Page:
Whatever Weds. Sunset over the Vineyard

Copyright © 2019 Deborah M. Zajac. ALL RIGHTS RESERVED

I got home Thursday night and saw a friend was having a Meet Up to photograph the Wild Mustard that is in bloom here now, and the sunset. I signed up to go straight-away. I’ve been missing my camera time quite a lot.

It was so good to get out with friends old and new to converse, hear the birds, see the fields of wild mustard, and a lovely sunset.

Sunset over the Wild Mustard and Vines

This was our last stop for the evening;  in a vineyard looking west over the wild mustard and vines as the sunset cast its last light on the Santa Cruz mountains and valley below.

I hope you all have a lovely rest of the week!

Nikon D810| Nikkor 20mm f/1.8G @f/16 | 1/25s| ISO 100| Manual Priority| PS CC 2019

more to come…

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Whatever Weds. February’s Rural Full Moon

Copyright ©2019 Deborah M. Zajac. ALL RIGHTS RESERVED

I’ve been going over to Baby Girl’s almost weekly since our Littlest was born, but whilst she was in the hospital on bedrest I spotted this little cabin and outbuilding one afternoon on my way home from the hospital and it has been on my radar since.

Knowing the full moon was upon us I did a quick search of my sun and moon tools to see if the moon would line up with the cabin because I was going to be at Baby Girls on Monday.  Luck was with me it did line up! So, I got there early and set up to wait.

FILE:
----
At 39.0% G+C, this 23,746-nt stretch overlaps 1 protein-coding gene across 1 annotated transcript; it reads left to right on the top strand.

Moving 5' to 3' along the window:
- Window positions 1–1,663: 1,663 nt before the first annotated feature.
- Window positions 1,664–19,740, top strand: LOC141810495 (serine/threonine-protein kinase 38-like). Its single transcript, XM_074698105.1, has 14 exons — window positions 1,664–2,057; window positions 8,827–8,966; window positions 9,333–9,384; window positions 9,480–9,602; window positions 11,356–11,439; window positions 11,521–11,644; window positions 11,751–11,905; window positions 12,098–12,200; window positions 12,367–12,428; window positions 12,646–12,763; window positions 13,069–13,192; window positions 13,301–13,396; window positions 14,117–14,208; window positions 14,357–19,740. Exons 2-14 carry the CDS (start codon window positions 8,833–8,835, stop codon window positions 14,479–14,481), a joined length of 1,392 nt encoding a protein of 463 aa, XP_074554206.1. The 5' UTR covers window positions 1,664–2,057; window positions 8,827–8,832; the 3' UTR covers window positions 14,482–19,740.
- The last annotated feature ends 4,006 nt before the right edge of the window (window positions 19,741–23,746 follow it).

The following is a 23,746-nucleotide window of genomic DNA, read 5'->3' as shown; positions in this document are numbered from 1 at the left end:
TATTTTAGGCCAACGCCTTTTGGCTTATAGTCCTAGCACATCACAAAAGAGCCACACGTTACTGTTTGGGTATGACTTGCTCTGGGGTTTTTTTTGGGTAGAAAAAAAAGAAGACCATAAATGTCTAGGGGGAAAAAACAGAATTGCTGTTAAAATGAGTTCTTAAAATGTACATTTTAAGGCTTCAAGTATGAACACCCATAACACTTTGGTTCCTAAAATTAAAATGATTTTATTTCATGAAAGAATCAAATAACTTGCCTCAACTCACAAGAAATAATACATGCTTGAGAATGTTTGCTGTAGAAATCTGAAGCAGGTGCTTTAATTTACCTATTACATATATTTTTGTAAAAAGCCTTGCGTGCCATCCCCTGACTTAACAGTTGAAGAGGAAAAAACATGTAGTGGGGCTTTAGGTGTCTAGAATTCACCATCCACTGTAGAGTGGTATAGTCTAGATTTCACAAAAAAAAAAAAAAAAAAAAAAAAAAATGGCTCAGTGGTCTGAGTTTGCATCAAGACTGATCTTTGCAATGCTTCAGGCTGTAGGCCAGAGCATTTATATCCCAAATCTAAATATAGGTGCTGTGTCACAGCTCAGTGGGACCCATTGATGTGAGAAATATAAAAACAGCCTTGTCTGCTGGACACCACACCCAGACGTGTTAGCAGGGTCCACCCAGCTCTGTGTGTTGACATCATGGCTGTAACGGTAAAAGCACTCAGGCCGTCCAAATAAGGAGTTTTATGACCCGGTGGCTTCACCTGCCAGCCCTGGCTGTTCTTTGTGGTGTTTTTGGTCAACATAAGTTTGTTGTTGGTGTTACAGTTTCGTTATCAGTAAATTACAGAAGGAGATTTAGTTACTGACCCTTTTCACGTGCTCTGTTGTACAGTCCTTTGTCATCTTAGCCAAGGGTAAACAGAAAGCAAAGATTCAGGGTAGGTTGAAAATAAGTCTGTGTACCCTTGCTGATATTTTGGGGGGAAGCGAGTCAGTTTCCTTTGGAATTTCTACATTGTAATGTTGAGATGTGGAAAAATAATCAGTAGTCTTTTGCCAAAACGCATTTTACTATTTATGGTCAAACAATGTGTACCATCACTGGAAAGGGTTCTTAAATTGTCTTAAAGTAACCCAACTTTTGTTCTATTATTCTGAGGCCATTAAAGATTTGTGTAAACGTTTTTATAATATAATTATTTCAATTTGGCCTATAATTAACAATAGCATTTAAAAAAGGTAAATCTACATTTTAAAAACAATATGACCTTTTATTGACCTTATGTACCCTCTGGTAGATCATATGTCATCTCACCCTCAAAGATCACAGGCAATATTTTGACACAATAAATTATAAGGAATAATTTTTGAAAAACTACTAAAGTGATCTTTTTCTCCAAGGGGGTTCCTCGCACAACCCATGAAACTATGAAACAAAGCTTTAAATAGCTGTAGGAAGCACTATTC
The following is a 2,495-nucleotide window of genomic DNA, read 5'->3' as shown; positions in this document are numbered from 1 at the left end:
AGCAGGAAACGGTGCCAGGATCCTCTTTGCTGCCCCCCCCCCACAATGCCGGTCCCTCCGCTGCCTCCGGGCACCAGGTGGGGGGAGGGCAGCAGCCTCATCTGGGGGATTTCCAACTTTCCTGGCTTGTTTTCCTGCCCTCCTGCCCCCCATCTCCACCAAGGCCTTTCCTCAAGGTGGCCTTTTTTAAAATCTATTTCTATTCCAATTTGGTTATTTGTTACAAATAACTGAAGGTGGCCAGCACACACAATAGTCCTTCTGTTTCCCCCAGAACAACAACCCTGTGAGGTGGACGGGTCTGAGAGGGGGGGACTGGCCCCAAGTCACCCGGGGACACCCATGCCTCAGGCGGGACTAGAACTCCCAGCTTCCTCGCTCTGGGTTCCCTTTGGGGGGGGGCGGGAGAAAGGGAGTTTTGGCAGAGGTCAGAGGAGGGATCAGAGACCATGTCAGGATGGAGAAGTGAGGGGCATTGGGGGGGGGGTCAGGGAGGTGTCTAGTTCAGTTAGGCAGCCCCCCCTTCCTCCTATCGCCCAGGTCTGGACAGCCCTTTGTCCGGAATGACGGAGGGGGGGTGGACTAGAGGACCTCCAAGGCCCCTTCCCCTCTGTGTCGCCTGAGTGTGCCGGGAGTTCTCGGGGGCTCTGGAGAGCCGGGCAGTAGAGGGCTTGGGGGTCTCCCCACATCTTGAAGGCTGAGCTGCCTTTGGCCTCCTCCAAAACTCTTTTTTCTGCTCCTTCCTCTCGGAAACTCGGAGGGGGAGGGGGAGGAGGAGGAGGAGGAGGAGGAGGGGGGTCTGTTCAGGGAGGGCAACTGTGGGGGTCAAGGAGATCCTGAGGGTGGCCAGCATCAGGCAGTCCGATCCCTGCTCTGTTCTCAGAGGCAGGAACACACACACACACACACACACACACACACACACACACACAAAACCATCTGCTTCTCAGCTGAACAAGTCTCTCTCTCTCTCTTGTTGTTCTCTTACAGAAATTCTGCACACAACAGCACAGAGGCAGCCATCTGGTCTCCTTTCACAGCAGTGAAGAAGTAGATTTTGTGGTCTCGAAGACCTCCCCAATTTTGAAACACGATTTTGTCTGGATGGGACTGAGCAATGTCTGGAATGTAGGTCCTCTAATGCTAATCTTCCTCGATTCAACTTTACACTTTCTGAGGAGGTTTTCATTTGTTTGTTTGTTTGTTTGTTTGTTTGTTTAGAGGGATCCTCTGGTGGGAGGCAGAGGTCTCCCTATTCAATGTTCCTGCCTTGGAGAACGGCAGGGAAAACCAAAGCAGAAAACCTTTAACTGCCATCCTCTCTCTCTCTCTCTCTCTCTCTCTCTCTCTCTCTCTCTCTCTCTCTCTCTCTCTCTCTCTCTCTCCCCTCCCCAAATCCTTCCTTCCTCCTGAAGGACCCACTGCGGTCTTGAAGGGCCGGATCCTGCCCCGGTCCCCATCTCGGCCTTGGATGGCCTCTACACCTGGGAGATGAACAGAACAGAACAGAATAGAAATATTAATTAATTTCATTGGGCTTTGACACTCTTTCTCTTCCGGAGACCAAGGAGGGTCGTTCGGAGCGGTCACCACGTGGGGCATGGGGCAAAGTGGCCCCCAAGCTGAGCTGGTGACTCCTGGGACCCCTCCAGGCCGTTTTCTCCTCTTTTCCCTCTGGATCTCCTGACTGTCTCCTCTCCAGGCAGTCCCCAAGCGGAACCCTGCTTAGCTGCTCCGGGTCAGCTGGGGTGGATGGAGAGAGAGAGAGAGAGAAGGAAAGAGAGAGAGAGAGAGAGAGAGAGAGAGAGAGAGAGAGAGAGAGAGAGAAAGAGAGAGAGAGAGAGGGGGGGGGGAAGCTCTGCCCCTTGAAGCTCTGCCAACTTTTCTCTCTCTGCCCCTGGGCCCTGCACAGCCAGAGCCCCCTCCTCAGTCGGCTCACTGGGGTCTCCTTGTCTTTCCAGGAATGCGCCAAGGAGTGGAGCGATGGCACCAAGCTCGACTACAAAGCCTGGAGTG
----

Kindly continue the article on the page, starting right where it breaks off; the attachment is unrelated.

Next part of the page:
February's Rural Full Moon

I didn’t wait for the Moon to get directly over the cabin because the shadows were getting longer and broader with each passing minute. By the time the Moon would have been right over or right of the cabin the shadows would have killed the golden light on the cabin.  I learned that whilst waiting for the Moon to rise. I will keep that in mind when planning another shoot here.

See the nut trees in bloom behind the cabin? All the orchards are in bloom right now over here. It seems too early to me though. I hope a frost doesn’t come along and kill the buds.

OT- Some weeks back whilst I was staying at Baby Girl’s full time I passed my 9th year blogging/sharing my photos here on WordPress. 9 years! It doesn’t seem like it’s been that long at all.  Thank you all so much for your likes, comments, and conversations throughout the years. I think of you as friends and appreciate your visits very much.

I hope you’re having a lovely week!

Nikon D810| Nikkor 80-200mm f/2.8D| Hoodman STEEL Digital Film| PS CC 2019

more to come…

Please Hold!

Copyright ©2019 Deborah M. Zajac. ALL RIGHTS RESERVED

Egg-mergenency Room